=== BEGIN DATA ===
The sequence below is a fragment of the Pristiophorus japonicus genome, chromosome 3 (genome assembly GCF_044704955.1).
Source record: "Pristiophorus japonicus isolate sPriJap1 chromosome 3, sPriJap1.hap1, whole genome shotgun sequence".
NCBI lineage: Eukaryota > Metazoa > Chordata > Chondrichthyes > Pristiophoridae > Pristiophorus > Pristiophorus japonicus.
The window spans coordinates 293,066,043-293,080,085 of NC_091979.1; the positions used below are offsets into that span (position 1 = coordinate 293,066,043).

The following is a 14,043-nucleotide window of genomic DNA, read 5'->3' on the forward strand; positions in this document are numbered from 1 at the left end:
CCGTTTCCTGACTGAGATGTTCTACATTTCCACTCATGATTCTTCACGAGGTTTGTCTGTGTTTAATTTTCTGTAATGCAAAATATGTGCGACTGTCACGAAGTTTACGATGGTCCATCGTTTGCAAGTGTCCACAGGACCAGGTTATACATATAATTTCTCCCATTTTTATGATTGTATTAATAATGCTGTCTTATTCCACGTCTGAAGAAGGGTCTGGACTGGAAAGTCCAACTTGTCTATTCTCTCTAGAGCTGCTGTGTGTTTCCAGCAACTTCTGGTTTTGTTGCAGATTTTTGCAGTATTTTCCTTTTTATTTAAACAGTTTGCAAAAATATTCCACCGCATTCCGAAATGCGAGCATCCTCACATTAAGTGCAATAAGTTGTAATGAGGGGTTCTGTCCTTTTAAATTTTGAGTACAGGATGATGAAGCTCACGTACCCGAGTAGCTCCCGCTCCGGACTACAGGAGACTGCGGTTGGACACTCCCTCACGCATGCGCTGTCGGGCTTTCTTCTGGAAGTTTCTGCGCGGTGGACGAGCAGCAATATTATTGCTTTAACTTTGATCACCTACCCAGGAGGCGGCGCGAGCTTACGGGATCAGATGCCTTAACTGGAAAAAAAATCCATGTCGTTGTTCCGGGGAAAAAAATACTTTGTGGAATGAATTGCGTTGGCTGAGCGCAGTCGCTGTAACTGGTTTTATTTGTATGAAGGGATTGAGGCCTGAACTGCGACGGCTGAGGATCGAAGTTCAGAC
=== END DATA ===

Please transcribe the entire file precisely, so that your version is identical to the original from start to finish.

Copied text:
The sequence below is a fragment of the Pristiophorus japonicus genome, chromosome 3 (genome assembly GCF_044704955.1).
Source record: "Pristiophorus japonicus isolate sPriJap1 chromosome 3, sPriJap1.hap1, whole genome shotgun sequence".
NCBI lineage: Eukaryota > Metazoa > Chordata > Chondrichthyes > Pristiophoridae > Pristiophorus > Pristiophorus japonicus.
The window spans coordinates 293,066,043-293,080,085 of NC_091979.1; the positions used below are offsets into that span (position 1 = coordinate 293,066,043).

The following is a 14,043-nucleotide window of genomic DNA, read 5'->3' on the forward strand; positions in this document are numbered from 1 at the left end:
CCGTTTCCTGACTGAGATGTTCTACATTTCCACTCATGATTCTTCACGAGGTTTGTCTGTGTTTAATTTTCTGTAATGCAAAATATGTGCGACTGTCACGAAGTTTACGATGGTCCATCGTTTGCAAGTGTCCACAGGACCAGGTTATACATATAATTTCTCCCATTTTTATGATTGTATTAATAATGCTGTCTTATTCCACGTCTGAAGAAGGGTCTGGACTGGAAAGTCCAACTTGTCTATTCTCTCTAGAGCTGCTGTGTGTTTCCAGCAACTTCTGGTTTTGTTGCAGATTTTTGCAGTATTTTCCTTTTTATTTAAACAGTTTGCAAAAATATTCCACCGCATTCCGAAATGCGAGCATCCTCACATTAAGTGCAATAAGTTGTAATGAGGGGTTCTGTCCTTTTAAATTTTGAGTACAGGATGATGAAGCTCACGTACCCGAGTAGCTCCCGCTCCGGACTACAGGAGACTGCGGTTGGACACTCCCTCACGCATGCGCTGTCGGGCTTTCTTCTGGAAGTTTCTGCGCGGTGGACGAGCAGCAATATTATTGCTTTAACTTTGATCACCTACCCAGGAGGCGGCGCGAGCTTACGGGATCAGATGCCTTAACTGGAAAAAAAATCCATGTCGTTGTTCCGGGGAAAAAAATACTTTGTGGAATGAATTGCGTTGGCTGAGCGCAGTCGCTGTAACTGGTTTTATTTGTATGAAGGGATTGAGGCCTGAACTGCGACGGCTGAGGATCGAAGTTCAGAC